You’ve probably heard someone say that you should “eat the rainbow” for optimal nutrition. The idea is to fill your plate with an array of colorful fruits and vegetables that are chock full of vitamins and nutrients.
Blue fruits and vegetables, while less common than their red, yellow, and orange counterparts, should get their own space on your plate. Among other things, they contain powerful antioxidants called anthocyanins that can help boost brain function, improve heart health, and lower your risk of high blood pressure and certain cancers.
Anthocyanins are a type of phytonutrient called flavonoid. Besides their impressive heart and brain benefits, they also fight oxidative stress on the body and slow the effects of aging. There are more than 635 known anthocyanins in existence, and many are found in blue foods. Here are eight of the most common and beneficial blue fruits and vegetables you can add to your diet today.
These little blue powerhouses aren’t just delicious — they’re low-calorie, full of fiber, and packed with anthocyanins that will help protect your body against free radicals. Blueberries are also rich with micronutrients like manganese and vitamins C and K.
Some studies have found that blueberries can even protect against urinary tract infections, thanks to their ability to block bacteria from taking up residence in the bladder.
As one of the versatile and convenient fruits for snacking and cooking, blueberries top the list of nutrient-rich blue foods.
2. Concord Grapes
While there may be a bit of debate if concord grapes are purple or blue, they are worthy of the blue fruits and vegetables list for their many antioxidants and immunity-boosting properties. They are one of the most universally popular foods, and for good reason — grapes are delicious on their own or in juices and jams. They also make for great snacks; you can check out our tip for turning grapes into an easy dessert in our recent healthy Halloween swaps article (it's swap #12).
Even more importantly, studies show that drinking concord grape juice can lead to better brain health, including improvements in memory, cognition, and overall mood.
Keep in mind that grapes are listed on the Environmental Working Group's Dirty Dozen list of the most pesticide contaminated fruits and vegetables. For this reason, you should prioritize purchasing organic grapes when possible and, as with any produce, ensure that you're washing them thoroughly before eating to minimize your exposure.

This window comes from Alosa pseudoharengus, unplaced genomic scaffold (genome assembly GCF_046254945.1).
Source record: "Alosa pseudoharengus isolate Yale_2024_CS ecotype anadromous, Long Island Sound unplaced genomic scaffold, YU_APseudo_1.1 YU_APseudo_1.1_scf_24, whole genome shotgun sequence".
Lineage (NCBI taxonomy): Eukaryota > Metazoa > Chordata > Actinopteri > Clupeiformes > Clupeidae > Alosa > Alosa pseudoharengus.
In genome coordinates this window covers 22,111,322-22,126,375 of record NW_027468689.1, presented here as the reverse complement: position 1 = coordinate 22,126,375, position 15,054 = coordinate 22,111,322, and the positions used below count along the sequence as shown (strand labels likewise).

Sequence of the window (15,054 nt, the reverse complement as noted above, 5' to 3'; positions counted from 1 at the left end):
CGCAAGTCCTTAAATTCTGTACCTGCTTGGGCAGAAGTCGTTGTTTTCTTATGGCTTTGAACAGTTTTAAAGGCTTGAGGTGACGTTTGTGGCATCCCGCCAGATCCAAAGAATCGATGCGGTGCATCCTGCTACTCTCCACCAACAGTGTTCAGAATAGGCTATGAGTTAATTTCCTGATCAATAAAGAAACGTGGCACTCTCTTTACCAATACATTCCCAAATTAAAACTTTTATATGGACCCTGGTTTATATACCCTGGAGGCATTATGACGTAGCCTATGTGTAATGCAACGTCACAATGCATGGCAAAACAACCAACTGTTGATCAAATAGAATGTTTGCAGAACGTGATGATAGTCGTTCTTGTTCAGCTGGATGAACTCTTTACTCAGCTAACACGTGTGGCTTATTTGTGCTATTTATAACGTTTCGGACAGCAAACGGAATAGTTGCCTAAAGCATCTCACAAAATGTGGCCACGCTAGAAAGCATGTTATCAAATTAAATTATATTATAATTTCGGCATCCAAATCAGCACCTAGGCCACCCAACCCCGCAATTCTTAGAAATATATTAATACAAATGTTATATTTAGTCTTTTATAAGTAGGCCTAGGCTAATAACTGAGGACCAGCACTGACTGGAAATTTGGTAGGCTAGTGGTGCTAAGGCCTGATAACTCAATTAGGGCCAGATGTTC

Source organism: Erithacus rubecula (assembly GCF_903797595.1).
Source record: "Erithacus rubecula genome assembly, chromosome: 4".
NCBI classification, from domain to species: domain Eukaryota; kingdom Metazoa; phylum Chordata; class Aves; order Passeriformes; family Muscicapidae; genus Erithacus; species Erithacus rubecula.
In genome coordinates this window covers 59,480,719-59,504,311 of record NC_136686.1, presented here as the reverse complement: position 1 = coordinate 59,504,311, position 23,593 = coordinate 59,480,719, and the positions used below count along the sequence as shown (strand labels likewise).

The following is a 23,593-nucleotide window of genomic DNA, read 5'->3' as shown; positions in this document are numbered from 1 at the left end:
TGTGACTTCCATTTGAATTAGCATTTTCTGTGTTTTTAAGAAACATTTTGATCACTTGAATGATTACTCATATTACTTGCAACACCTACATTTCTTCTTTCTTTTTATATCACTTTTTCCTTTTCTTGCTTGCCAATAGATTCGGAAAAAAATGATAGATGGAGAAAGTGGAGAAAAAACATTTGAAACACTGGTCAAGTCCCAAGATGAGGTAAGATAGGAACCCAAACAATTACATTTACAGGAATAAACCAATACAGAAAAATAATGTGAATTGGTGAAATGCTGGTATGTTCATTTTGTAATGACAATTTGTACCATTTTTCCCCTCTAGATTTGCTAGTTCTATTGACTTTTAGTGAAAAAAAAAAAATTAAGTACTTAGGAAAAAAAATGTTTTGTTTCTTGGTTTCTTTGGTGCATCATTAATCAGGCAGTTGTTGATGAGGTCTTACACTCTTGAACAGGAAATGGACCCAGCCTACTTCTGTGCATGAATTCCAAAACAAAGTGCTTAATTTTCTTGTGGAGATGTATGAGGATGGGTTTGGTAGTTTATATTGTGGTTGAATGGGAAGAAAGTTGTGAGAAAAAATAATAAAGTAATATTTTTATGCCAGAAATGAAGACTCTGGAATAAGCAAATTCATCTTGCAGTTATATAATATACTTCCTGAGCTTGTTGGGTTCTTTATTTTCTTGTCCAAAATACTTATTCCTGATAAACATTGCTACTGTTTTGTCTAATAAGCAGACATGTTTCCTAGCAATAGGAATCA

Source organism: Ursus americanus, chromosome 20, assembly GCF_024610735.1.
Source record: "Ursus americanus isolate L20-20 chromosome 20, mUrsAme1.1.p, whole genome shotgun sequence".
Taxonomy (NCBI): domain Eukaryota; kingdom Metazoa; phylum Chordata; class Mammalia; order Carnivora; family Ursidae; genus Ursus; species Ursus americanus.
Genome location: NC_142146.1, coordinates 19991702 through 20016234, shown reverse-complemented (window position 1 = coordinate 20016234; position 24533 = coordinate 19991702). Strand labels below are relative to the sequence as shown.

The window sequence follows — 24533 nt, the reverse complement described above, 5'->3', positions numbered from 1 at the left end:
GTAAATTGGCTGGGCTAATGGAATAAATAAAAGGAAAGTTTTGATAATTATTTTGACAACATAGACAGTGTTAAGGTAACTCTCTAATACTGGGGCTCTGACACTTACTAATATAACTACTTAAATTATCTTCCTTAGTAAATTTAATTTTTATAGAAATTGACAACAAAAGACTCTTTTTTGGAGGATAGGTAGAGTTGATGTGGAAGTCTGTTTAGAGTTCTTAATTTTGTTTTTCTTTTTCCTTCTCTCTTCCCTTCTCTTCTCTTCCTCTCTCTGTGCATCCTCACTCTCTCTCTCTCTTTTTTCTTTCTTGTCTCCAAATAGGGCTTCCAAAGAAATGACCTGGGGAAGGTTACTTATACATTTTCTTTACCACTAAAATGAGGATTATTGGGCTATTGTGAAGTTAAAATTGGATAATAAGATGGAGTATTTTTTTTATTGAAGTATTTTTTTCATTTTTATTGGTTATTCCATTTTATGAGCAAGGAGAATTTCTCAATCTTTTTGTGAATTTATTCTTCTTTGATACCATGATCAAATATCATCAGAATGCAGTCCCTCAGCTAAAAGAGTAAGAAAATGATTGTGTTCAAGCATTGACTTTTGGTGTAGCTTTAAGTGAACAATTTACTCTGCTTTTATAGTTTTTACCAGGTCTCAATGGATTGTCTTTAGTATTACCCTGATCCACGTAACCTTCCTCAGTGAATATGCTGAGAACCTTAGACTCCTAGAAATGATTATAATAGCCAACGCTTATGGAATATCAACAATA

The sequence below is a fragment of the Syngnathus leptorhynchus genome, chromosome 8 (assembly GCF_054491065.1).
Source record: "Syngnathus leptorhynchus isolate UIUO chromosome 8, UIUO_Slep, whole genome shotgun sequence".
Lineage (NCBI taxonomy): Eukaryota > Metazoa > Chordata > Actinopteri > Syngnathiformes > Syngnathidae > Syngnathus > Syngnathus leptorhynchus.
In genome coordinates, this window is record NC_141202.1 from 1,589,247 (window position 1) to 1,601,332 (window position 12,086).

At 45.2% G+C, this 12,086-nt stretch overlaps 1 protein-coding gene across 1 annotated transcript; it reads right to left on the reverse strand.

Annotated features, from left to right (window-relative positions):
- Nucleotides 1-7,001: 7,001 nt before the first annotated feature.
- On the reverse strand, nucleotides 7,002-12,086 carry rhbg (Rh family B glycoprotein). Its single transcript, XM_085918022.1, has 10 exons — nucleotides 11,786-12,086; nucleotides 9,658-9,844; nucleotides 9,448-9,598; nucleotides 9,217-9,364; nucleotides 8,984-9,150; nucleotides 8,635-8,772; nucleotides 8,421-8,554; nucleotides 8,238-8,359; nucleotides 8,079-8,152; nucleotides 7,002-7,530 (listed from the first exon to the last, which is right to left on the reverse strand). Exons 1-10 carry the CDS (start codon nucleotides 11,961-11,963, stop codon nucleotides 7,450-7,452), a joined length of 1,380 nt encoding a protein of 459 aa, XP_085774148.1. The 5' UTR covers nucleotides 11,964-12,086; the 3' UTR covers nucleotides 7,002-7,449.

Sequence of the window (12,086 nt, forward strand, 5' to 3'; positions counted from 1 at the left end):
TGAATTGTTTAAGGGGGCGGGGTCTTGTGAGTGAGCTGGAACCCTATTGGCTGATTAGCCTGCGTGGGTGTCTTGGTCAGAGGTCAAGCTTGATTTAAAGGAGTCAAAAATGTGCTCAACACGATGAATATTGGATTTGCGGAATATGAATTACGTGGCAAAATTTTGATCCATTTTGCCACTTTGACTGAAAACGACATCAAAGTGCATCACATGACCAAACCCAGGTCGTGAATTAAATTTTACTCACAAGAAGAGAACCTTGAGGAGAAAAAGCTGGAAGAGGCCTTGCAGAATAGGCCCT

These faintly tart berries are rich in fiber and high in vitamin C, vitamin K, and manganese. Vitamin K has been linked to better bone health and improvements in blood clotting properties.
Because of their high fiber and water content, blackberries can help you feel fuller longer and decrease the urge to snack between meals. They are also surprisingly low in carbs, at just 10.2 grams of total carbs per serving (5.3 grams of which are fiber). Because they are so high in nutrients and low in carbs, blackberries are an excellent complement to a variety of different diets.
4. Blue Corn
You may have eaten blue corn tortilla chips at a restaurant and wondered if the corn they came from really is blue. It is, and it’s surprisingly nutritious. Blue corn has been shown to defend against metabolic disorders and to protect against certain cardiovascular issues and cancers. It has even been linked to improvements in HDL cholesterol and lower blood pressure. Keep in mind that over 90% of corn grown in the United States is genetically-modified, so opt for organic and/or non-GMO corn when possible.
While not as common as some of its relatives on this list, the elderberry is gaining notoriety as a powerful weapon against colds and the flu. The anthocyanin-rich berries are quite tart on their own, so most people cook them to make an elixir that can help lessen the symptoms of illness and increase the body’s immune response to fight new infections.
Many people make jams or wine with the berries, and they also taste delicious in fresh salads or herbal teas.
6. Black Currants
Despite their name, black currants have a deep, blue-ish purple hue. You can eat them in a variety of ways, including fresh or in teas, jams, or juice. Just one cup of black currants contains more than twice the daily recommended value of vitamin C, making this tiny berry a big ally in protecting against free radicals and chronic diseases.
7. Blue Tomatoes
These unusual tomatoes may not look like their rosy-red counterparts, but they have something important in common. Both contain high amounts of the antioxidant lycopene that has been shown to reduce the risks of prostate cancers, heart disease, stroke, and even cancer.
Like the other blue fruits and vegetables in this list, blue tomatoes have a high anthocyanin content (giving them their unique tint) and may help fight inflammation and stimulate better eye and brain health.
8. Blue Carrots
Did you know that carrots come in a rainbow of colors? Blue carrots, also known as indigo carrots, are full of anthocyanins and praised as a memory-enhancing superfood. Researchers also link blue carrots to improved eyesight and better immune responses.
They are low in calories but high in vitamin C and other vital nutrients. The next time you chop veggies for a salad, throw in a few blue carrots for a colorful twist on an old favorite.
It’s evident that blue fruits and vegetables aren’t just delicious. They have the potential to ward off chronic illness, memory loss, and a whole host of other medical issues. Experiment with blue fruits and vegetables in smoothies, salads, and other recipes to experience the health benefits of these colorful superfoods.
Article Categories: Food & Nutrition Science